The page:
Department of Homeland Security
Office of Inspector General
to the Congress
April 1, 2018 - September 30, 2018
“I am pleased to present our semiannual report, which summarizes the work and accomplishments of our office during the second half of fiscal year 2018. The audits, inspections, and investigations we conducted during this reporting period should help improve treatment and care of U.S. Immigration and Customs Enforcement detainees at detention facilities; make progress toward implementing controls to regulate access to Department of Homeland Security facilities and systems; and improve oversight and controls for identifying and processing aliens who are known or suspected terrorists. In addition, our work will enhance the United States Coast Guard’s oversight of information technology investments, and ensure Federal Emergency Management Agency funds are put to better use to improve management and oversight of disaster-related programs.”
- John V. Kelly, Acting Inspector General
During this reporting period, the DHS Office of Inspector General (OIG) completed audits, inspections, and investigations to promote economy, efficiency, effectiveness, and integrity in the Department’s programs and operations.
Our audits resulted in questioned costs of $45,234,688 of which $332,138 did not have supporting documentation. The Department recovered or deobligated from audits $50,053,802. (See appendix 6.) We issued 3 reports identifying $4,964,641 in funds put to better use. Additionally, we reported $32,417,115 in recoveries, fines, and restitution from investigations and $72,947,509 in forfeited assets.
|Type of Impact||Amount|
|Funds to be Put to Better Use||
|Management Agreement that Funds be Recovered/Deobligated from Audits||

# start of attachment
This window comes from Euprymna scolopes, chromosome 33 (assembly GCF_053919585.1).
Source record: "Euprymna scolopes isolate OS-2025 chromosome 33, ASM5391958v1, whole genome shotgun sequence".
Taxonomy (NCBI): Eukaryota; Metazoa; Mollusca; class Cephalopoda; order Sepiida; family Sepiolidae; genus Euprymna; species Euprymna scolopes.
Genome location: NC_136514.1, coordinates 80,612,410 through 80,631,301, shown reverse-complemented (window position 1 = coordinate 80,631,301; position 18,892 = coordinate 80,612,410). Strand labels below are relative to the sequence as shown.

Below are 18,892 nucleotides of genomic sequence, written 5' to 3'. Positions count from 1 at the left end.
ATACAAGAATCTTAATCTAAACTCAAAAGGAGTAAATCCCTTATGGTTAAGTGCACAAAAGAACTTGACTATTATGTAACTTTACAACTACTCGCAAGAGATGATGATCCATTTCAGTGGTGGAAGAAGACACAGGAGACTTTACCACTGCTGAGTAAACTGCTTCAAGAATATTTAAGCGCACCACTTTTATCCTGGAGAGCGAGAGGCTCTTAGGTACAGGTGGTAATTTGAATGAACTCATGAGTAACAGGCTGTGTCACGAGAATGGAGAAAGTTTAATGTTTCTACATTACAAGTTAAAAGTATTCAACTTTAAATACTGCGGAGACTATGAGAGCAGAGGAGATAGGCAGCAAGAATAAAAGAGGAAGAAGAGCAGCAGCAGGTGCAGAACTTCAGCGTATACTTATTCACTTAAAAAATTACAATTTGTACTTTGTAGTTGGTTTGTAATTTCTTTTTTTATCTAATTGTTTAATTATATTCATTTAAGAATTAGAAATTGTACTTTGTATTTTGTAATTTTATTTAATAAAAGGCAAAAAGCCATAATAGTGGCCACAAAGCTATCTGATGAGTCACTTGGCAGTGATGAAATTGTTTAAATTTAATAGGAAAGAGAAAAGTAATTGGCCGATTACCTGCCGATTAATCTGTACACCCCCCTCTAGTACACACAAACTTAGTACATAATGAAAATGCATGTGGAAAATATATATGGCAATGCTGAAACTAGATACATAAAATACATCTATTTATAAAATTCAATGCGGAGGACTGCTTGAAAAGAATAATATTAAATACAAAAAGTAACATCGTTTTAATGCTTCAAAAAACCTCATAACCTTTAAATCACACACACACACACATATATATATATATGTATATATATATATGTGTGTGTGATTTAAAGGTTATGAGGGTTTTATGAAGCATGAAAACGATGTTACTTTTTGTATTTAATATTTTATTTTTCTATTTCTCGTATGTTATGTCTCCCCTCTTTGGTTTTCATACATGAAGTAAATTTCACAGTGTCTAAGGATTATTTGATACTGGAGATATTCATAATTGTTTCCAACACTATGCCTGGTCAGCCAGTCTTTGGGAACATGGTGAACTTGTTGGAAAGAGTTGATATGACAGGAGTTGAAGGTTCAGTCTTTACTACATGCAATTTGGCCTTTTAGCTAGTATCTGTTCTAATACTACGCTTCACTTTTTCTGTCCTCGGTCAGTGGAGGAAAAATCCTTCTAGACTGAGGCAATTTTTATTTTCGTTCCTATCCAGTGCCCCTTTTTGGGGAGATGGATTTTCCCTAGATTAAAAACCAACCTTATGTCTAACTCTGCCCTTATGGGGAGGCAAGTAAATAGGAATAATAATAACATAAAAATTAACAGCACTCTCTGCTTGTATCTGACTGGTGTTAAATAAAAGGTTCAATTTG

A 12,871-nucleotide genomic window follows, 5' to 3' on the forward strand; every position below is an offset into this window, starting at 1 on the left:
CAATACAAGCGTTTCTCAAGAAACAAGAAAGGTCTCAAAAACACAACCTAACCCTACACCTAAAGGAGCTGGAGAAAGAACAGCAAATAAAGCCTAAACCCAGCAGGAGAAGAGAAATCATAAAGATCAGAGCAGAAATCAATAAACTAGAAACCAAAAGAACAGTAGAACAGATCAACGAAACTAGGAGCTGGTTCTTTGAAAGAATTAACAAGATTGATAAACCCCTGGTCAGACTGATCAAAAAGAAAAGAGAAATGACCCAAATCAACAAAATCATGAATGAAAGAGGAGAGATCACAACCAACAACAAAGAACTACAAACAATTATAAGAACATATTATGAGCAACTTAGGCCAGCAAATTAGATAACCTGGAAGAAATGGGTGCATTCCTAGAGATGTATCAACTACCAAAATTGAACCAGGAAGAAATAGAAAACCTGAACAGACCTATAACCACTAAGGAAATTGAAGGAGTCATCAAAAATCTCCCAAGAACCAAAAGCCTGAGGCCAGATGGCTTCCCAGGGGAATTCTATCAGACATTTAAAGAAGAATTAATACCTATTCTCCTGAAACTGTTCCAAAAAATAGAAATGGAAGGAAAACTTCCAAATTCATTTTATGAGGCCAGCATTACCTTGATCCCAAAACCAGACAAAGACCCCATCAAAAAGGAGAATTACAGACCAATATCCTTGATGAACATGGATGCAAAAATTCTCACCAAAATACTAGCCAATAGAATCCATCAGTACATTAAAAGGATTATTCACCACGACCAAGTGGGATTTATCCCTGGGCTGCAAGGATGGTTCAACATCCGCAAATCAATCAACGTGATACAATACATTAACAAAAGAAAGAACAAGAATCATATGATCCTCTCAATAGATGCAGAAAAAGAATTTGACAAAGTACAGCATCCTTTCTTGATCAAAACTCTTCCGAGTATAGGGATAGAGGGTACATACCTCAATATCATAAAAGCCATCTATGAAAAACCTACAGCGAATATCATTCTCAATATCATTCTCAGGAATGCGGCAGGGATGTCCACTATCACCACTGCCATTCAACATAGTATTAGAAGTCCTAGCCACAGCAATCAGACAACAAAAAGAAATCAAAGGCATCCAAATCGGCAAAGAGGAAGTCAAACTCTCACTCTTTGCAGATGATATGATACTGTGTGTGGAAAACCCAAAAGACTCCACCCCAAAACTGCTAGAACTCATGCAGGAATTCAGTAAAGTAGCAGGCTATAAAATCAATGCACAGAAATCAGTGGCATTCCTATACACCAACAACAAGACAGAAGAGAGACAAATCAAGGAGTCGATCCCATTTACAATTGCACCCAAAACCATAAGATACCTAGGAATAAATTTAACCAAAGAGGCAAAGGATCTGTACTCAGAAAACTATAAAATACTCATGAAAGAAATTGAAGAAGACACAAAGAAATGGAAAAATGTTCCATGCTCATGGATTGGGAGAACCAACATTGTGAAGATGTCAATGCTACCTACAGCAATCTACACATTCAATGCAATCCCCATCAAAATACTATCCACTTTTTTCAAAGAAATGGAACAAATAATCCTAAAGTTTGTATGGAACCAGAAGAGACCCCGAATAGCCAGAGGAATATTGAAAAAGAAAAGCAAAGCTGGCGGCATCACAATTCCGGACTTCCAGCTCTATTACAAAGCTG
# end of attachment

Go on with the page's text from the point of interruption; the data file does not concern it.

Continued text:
|Funds Recovered/Deobligated from Audits||
|Recoveries from Investigations (Not from Fines and Restitution)||
|Fines from Investigations||
|Restitution from Investigations||
* The recovery amount includes $5,212,896.63 in Federal Emergency Management Agency (FEMA) deobligation.
1The asset forfeiture amount was obtained from numerous defendants, pursuant to judicial orders, as a result of a joint investigation with the Treasury Inspector General for Tax Administration (Seattle), Homeland Security Investigations (Sacramento), and the U.S. Secret Service (Chicago).
We issued 30 reports, including 2 management alerts, and 4 reports on Disaster Relief Fund spending (appendix 5), as well as 406 investigative reports, while continuing to strengthen our transparency and internal oversight.
Our reports provide the DHS Secretary and Congress with an objective assessment of the issues the Department faces. The reports also offer specific recommendations to correct deficiencies and improve the economy, efficiency, and effectiveness of DHS’ programs.
Since 2003, our work has inspired significant Department and congressional action to correct deficiencies identified in our audit, inspection, and investigative reports. We issued more than 10,414 recommendations to improve the economy, effectiveness, efficiency, and integrity of the Department’s programs and operations. As of September 30, 2018, the Department took action to address all but 547 of those recommendations. Congress has also taken notice of our work and called on us to testify 153 times since our office was created.
During this reporting period, we issued 30 new reports and 116 unique recommendations to the Department; we closed 149 recommendations, issued in this and prior periods, because of the Department’s actions. Congress also recognized our work by calling on us to testify one time about our efforts to improve the Department.
We initiated 395 and closed 433 investigations. Our investigations resulted in 41 arrests, 65 indictments, 46 convictions, and 18 personnel actions. We have included, in accordance with the Inspector General Empowerment Act of 2016, information regarding number of persons referred to state and local prosecuting authorities and indictments that resulted from prior referrals to prosecuting authorities.
|Type of Investigation*||Number|
|Open Investigations as of 4/1/2018||1,266|
|Open Investigations as of 9/30/2018||1,228|